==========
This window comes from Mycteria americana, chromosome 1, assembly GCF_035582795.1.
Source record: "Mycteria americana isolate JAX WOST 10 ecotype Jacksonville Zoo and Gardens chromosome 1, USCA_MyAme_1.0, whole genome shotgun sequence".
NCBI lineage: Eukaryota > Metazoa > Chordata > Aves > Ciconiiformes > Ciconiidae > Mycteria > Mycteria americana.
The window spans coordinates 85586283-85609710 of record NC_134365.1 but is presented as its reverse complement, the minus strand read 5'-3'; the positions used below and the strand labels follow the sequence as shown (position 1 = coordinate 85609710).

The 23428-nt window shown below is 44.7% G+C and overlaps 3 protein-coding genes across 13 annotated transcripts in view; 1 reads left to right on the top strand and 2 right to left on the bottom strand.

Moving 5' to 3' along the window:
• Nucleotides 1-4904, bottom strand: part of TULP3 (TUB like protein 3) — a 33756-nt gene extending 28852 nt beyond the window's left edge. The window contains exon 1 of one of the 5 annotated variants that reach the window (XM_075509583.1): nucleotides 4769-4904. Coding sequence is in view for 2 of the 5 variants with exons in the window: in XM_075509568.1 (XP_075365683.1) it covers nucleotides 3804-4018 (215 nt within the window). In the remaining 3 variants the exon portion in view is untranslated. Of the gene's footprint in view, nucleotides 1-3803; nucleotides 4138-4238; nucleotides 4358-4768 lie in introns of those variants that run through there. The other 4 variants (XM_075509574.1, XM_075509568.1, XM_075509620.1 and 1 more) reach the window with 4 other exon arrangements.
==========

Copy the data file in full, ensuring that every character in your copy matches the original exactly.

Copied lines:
This window comes from Mycteria americana, chromosome 1, assembly GCF_035582795.1.
Source record: "Mycteria americana isolate JAX WOST 10 ecotype Jacksonville Zoo and Gardens chromosome 1, USCA_MyAme_1.0, whole genome shotgun sequence".
NCBI lineage: Eukaryota > Metazoa > Chordata > Aves > Ciconiiformes > Ciconiidae > Mycteria > Mycteria americana.
The window spans coordinates 85586283-85609710 of record NC_134365.1 but is presented as its reverse complement, the minus strand read 5'-3'; the positions used below and the strand labels follow the sequence as shown (position 1 = coordinate 85609710).

The 23428-nt window shown below is 44.7% G+C and overlaps 3 protein-coding genes across 13 annotated transcripts in view; 1 reads left to right on the top strand and 2 right to left on the bottom strand.

Moving 5' to 3' along the window:
• Nucleotides 1-4904, bottom strand: part of TULP3 (TUB like protein 3) — a 33756-nt gene extending 28852 nt beyond the window's left edge. The window contains exon 1 of one of the 5 annotated variants that reach the window (XM_075509583.1): nucleotides 4769-4904. Coding sequence is in view for 2 of the 5 variants with exons in the window: in XM_075509568.1 (XP_075365683.1) it covers nucleotides 3804-4018 (215 nt within the window). In the remaining 3 variants the exon portion in view is untranslated. Of the gene's footprint in view, nucleotides 1-3803; nucleotides 4138-4238; nucleotides 4358-4768 lie in introns of those variants that run through there. The other 4 variants (XM_075509574.1, XM_075509568.1, XM_075509620.1 and 1 more) reach the window with 4 other exon arrangements.